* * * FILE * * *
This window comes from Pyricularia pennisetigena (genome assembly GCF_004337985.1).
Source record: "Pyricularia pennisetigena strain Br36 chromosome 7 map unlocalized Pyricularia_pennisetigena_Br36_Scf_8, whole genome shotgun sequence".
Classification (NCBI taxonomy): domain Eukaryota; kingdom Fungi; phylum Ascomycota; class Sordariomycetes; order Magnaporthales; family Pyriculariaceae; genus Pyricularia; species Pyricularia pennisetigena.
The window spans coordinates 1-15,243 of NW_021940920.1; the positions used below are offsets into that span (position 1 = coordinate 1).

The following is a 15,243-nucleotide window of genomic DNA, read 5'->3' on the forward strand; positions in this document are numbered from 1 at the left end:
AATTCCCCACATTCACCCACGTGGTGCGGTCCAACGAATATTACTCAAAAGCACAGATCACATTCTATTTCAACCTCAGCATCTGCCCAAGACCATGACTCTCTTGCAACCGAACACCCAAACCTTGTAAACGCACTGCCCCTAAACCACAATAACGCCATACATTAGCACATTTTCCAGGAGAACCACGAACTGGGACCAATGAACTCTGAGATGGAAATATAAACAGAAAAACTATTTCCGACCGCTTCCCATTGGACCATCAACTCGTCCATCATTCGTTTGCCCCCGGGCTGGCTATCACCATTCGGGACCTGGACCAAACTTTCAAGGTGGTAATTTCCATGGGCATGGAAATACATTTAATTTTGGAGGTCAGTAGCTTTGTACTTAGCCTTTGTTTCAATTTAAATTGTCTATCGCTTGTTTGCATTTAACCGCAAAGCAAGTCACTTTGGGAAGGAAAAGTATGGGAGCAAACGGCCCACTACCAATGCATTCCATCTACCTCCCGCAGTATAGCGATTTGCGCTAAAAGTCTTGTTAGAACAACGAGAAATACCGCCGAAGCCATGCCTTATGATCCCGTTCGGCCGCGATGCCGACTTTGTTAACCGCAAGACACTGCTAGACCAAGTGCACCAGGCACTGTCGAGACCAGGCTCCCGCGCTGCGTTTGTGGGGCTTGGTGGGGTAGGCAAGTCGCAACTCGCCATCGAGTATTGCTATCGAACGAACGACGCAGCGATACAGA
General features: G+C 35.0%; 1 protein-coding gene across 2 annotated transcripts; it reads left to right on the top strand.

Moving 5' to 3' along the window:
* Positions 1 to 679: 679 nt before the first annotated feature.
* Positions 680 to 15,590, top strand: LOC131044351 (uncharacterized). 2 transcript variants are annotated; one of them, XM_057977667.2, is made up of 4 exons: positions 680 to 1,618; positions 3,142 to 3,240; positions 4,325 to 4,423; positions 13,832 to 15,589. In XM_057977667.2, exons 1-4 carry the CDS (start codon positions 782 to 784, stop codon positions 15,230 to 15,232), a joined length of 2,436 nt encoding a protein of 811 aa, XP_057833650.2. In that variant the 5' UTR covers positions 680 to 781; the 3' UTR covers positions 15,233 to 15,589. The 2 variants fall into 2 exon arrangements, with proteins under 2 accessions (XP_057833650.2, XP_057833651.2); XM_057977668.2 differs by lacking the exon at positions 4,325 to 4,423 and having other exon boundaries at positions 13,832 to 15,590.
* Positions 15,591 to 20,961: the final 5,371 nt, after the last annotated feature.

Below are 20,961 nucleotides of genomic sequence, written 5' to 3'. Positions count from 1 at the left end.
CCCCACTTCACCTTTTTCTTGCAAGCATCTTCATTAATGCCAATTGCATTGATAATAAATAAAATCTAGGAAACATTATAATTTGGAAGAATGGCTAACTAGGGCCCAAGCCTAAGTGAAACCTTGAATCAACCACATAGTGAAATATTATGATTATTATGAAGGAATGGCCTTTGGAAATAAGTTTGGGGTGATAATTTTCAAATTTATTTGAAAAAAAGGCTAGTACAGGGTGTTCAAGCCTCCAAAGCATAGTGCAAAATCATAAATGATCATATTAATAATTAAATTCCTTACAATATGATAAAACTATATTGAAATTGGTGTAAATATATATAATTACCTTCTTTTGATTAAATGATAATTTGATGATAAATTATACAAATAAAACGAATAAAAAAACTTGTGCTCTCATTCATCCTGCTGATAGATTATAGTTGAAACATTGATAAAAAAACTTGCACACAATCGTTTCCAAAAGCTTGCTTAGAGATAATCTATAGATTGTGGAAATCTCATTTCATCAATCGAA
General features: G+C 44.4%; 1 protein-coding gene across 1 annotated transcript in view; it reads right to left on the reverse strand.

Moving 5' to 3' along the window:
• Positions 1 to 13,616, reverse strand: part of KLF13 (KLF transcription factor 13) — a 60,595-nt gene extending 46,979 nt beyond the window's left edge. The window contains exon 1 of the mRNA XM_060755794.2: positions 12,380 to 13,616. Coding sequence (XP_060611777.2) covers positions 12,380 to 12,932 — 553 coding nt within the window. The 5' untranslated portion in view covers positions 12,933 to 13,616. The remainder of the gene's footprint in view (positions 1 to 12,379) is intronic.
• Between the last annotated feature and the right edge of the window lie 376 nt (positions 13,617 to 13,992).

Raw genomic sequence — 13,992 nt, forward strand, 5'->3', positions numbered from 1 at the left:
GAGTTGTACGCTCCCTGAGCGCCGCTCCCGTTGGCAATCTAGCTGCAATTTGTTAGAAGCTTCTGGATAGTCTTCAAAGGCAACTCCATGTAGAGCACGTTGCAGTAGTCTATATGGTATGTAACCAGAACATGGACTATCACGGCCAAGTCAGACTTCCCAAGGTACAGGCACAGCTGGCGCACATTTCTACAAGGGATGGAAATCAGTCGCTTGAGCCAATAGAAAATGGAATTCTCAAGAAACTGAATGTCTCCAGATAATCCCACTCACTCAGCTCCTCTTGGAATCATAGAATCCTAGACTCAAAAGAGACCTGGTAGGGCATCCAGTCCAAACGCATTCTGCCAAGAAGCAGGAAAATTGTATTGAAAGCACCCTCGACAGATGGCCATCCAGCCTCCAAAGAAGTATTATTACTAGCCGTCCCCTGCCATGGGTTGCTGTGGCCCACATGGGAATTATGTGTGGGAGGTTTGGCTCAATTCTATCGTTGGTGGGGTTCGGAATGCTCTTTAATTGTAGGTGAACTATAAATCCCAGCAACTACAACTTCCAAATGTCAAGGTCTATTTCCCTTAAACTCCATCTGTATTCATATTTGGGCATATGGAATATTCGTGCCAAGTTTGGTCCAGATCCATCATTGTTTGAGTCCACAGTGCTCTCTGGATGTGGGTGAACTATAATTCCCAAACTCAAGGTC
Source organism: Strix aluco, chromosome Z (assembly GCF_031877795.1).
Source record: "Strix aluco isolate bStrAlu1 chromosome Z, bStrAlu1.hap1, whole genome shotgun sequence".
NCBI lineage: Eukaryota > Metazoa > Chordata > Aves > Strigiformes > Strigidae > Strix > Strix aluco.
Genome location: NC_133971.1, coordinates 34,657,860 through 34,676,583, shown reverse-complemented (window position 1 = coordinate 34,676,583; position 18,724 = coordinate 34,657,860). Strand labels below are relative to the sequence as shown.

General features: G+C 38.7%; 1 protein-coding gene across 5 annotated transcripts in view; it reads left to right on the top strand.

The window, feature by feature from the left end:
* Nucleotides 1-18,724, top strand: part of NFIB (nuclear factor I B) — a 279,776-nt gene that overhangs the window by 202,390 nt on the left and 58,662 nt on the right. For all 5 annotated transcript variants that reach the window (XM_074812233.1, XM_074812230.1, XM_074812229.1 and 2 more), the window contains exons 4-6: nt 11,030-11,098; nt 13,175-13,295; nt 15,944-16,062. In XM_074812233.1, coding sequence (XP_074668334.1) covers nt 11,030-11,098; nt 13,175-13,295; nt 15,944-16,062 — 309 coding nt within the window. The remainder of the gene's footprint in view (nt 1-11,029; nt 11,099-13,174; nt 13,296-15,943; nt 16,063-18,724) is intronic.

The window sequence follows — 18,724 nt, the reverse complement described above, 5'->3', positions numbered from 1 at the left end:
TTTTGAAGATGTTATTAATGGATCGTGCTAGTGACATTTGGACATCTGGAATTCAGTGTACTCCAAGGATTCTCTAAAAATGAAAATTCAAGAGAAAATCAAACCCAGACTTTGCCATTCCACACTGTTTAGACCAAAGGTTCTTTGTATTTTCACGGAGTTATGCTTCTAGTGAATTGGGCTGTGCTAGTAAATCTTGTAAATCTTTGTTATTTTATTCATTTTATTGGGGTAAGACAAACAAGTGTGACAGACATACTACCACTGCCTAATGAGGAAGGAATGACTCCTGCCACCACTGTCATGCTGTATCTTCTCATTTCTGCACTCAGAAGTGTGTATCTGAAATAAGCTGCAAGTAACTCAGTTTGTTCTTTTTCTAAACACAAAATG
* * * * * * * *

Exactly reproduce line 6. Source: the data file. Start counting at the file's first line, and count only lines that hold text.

AATTCCCCACATTCACCCACGTGGTGCGGTCCAACGAATATTACTCAAAAGCACAGATCACATTCTATTTCAACCTCAGCATCTGCCCAAGACCATGACTCTCTTGCAACCGAACACCCAAACCTTGTAAACGCACTGCCCCTAAACCACAATAACGCCATACATTAGCACATTTTCCAGGAGAACCACGAACTGGGACCAATGAACTCTGAGATGGAAATATAAACAGAAAAACTATTTCCGACCGCTTCCCATTGGACCATCAACTCGTCCATCATTCGTTTGCCCCCGGGCTGGCTATCACCATTCGGGACCTGGACCAAACTTTCAAGGTGGTAATTTCCATGGGCATGGAAATACATTTAATTTTGGAGGTCAGTAGCTTTGTACTTAGCCTTTGTTTCAATTTAAATTGTCTATCGCTTGTTTGCATTTAACCGCAAAGCAAGTCACTTTGGGAAGGAAAAGTATGGGAGCAAACGGCCCACTACCAATGCATTCCATCTACCTCCCGCAGTATAGCGATTTGCGCTAAAAGTCTTGTTAGAACAACGAGAAATACCGCCGAAGCCATGCCTTATGATCCCGTTCGGCCGCGATGCCGACTTTGTTAACCGCAAGACACTGCTAGACCAAGTGCACCAGGCACTGTCGAGACCAGGCTCCCGCGCTGCGTTTGTGGGGCTTGGTGGGGTAGGCAAGTCGCAACTCGCCATCGAGTATTGCTATCGAACGAACGACGCAGCGATACAGA